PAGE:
These claims have genuinely heated up the stakes between the two parties. And with the suit being filed only last month, only time will tell whether the man who would be Satoshi will be proven innocent or guilty.

Many people in this day and age have affixed the term ‘Terrorist’ to be synonymous with a caricature. In the eighties and nineties, the Irish Republican Army (IRA) presented an all too advertised use of the word. Now written into our collective thoughts; Radical Islam takes up the mantle: with politicians making their metaphorical bones in attacking Islam for this justification of terrorist activity, and thinkers like Ayaan Hirsi Ali, pointing out the justifiable correlation of the religion and widespread violent tendencies.

With many being complacent towards terrorism, it is a straightforward critique to make by right-wing politicians; who see the complacency as a permissive attitude towards violence. Advocates have since attempted to dissuade this mode of thinking. Quilliam foundation and others strive to de-radicalise the climate of ‘us vs them’ that has remained prevalent since the Bush administration’s War on Terror began. Another activist is Maryam Namazie, an atheist and outspoken representative of the Ex-Muslim Council of Britain.

Namazie, initially born in Iran in 1966, was forced to flee with her family after the Iranian revolution of 1979. She set up the Ex-Muslim council to act as a support group for those too afraid to openly leave the faith; providing them with support, community, and in some instances helping them to flee. Her opinions are seen by many commentators as extreme enough to be barred from universities for Islamaphobia. She ceaselessly works with members of a growing secular, sceptical and atheistic population living in Islamic-dominated countries. Her work was epitomised in a 46-minute long documentary film, titled ‘Exposure’.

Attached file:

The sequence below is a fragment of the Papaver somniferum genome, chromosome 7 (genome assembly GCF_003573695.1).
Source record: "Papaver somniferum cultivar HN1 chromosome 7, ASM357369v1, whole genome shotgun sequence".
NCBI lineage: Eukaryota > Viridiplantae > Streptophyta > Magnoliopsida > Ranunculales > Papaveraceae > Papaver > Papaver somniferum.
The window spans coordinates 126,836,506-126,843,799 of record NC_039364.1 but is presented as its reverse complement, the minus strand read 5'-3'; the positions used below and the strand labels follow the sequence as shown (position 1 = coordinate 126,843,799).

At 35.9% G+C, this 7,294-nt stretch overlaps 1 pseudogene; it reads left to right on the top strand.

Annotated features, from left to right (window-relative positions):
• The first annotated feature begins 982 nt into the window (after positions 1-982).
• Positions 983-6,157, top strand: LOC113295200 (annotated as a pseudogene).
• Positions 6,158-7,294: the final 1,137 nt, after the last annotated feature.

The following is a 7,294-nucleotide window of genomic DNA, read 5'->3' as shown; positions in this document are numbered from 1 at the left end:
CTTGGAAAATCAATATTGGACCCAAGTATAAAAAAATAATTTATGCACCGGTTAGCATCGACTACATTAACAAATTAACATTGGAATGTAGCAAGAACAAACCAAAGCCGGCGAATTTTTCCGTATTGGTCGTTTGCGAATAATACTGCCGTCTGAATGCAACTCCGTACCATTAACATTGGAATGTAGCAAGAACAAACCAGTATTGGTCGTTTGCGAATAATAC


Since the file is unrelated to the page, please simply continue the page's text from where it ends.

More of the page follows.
Following in the work of Namazie, the film observes what the group achieves within the Islamic communities of the UK and internationally.  As a piece, it sheds light on a polarised atmosphere that persists within communities, outwardly united under the religion of the prophet, preaching fraternity and peace, while being profoundly repressive and suspicious of outsiders and contrarians.

Exposure makes the incontestable statement that the non-believing children of devout Muslims, are all too often placed under a sword of Damocles; between living a lie, or of being ostracised by their family and community. In many tragic occurrences within the film, and as observable in news reports, apostates are brutally murdered.

“I feel like when you leave Islam: your intelligence gets attacked… They make you feel like you’re stupid for making such a decision” – claims Sadia, recipient of help from, and enthusiastic volunteer for the Ex-Muslim Council of Britain